Studying genetic mechanisms underlying primate brain morphology can provide insight into the evolution of human brain structure and cognition. In humans, loss‐of‐function mutations in the gene coding for ASPM (Abnormal Spindle Microtubule Assembly) have been associated with primary microcephaly, which is defined by a significantly reduced brain volume, intellectual disability and delayed development. However, less is known about the effects of commonASPMvariation in humans and other primates. In this study, we characterized the degree of coding variation atASPMin a large sample of chimpanzees (N = 241), and examined potential associations between genotype and various measures of brain morphology. We identified and genotyped five non‐synonymous polymorphisms in exons 3 (V588G), 18 (Q2772K, K2796E, C2811Y) and 27 (I3427V). Using T1‐weighted magnetic resonance imaging of brains, we measured total brain volume, cerebral gray and white matter volume, cerebral ventricular volume, and cortical surface area in the same chimpanzees. We found a potential association betweenASPMV588G genotype and cerebral ventricular volume but not with the other measures. Additionally, we found that chimpanzee, bonobo, and human lineages each independently show a signature of acceleratedASPMprotein evolution. Overall, our results suggest the potential effects ofASPMvariation on cerebral cortical development, and emphasize the need for further functional studies. These results are the first evidence suggestingASPMvariation might play a role in shaping natural variation in brain structure in nonhuman primates.

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  6. Abstract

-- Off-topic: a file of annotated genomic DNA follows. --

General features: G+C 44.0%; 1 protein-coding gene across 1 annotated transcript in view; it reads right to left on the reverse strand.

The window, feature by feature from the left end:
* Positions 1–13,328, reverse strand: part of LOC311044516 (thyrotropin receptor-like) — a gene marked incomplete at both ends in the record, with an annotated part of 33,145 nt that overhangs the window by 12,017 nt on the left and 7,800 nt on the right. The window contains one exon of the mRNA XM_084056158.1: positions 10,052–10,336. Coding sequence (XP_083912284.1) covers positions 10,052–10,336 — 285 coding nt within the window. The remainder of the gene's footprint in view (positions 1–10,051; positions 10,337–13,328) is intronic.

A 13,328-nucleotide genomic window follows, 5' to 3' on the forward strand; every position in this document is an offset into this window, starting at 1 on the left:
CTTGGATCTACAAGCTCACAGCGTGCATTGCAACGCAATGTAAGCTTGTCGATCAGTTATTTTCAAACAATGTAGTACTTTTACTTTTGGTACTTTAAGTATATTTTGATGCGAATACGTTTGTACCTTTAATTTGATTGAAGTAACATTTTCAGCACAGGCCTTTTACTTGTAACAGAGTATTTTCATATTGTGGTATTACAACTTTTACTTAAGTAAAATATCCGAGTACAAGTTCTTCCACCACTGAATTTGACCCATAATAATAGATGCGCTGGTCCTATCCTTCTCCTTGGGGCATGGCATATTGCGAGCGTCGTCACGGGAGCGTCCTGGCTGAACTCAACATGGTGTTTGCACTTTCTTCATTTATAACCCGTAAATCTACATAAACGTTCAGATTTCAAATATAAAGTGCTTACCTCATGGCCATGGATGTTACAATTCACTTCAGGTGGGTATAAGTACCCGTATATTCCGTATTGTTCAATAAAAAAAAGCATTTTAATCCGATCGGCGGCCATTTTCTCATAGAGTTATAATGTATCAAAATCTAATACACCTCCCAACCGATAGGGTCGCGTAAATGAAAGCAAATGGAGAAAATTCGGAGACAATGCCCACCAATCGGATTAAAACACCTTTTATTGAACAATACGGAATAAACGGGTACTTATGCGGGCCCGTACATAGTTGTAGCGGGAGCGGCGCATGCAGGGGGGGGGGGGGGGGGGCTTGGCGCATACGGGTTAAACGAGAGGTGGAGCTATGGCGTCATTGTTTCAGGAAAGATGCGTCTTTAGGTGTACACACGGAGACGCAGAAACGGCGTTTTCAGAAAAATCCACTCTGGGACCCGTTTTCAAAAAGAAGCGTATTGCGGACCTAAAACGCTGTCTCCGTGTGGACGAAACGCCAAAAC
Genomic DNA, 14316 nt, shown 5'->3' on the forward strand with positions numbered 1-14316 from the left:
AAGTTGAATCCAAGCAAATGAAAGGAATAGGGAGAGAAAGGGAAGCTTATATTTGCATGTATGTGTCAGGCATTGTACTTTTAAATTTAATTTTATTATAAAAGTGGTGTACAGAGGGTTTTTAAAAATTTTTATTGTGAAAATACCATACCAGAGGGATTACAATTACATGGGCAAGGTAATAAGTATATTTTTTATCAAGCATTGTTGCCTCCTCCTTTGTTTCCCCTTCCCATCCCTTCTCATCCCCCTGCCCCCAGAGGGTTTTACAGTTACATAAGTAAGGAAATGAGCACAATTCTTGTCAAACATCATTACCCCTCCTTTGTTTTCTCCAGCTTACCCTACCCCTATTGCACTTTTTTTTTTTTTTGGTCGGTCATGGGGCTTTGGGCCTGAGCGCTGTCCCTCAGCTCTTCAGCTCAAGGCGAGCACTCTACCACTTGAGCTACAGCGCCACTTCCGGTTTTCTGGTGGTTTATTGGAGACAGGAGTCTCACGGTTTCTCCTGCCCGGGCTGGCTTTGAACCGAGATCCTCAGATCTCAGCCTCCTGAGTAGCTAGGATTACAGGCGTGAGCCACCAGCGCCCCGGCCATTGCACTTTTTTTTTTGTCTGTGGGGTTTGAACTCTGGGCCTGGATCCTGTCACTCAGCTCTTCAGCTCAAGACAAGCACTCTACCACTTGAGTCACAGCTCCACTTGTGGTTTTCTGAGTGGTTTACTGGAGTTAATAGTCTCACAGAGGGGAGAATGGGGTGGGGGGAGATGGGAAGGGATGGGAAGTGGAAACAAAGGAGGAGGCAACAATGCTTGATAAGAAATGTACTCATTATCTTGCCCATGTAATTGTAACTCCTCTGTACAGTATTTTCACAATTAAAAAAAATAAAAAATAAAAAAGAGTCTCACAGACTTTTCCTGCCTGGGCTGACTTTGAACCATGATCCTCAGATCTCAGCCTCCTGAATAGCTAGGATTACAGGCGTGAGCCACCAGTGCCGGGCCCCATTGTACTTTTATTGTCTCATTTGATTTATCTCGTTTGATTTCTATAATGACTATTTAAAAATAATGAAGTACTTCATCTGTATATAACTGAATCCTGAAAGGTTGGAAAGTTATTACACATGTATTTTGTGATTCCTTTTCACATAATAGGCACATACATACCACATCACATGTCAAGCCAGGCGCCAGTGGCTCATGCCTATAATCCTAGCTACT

Lemurs are among the world's most threatened mammals. The critically endangered black‐and‐white ruffed lemur (Varecia variegata), in particular, has recently experienced rapid population declines due to habitat loss, ecological sensitivities to habitat degradation, and extensive human hunting pressure. Despite this, a recent study indicates that ruffed lemurs retain among the highest levels of genetic diversity for primates. Identifying how this diversity is apportioned and whether gene flow is maintained among remnant populations will help to diagnose and target conservation priorities. We sampled 209 individuals from 19 sites throughout the remainingV. variegatarange. We used 10 polymorphic microsatellite loci and ~550 bp of mtDNAsequence data to evaluate genetic structure and population dynamics, including dispersal patterns and recent population declines. Bayesian cluster analyses identified two distinct genetic clusters, which optimally partitioned data into populations occurring on either side of theMangoro River. Localities north of the Mangoro were characterized by greater genetic diversity, greater gene flow (lower genetic differentiation) and higher mtDNAhaplotype and nucleotide diversity than those in the south. Despite this, genetic differentiation across all sites was high, as indicated by high averageFST(0.247) and ΦST(0.544), and followed a pattern of isolation‐by‐distance. We use these results to suggest future conservation strategies that include an effort to maintain genetic diversity in the north and restore connectivity in the south. We also note the discordance between patterns of genetic differentiation and current subspecies taxonomy, and encourage a re‐evaluation of conservation management units moving forward.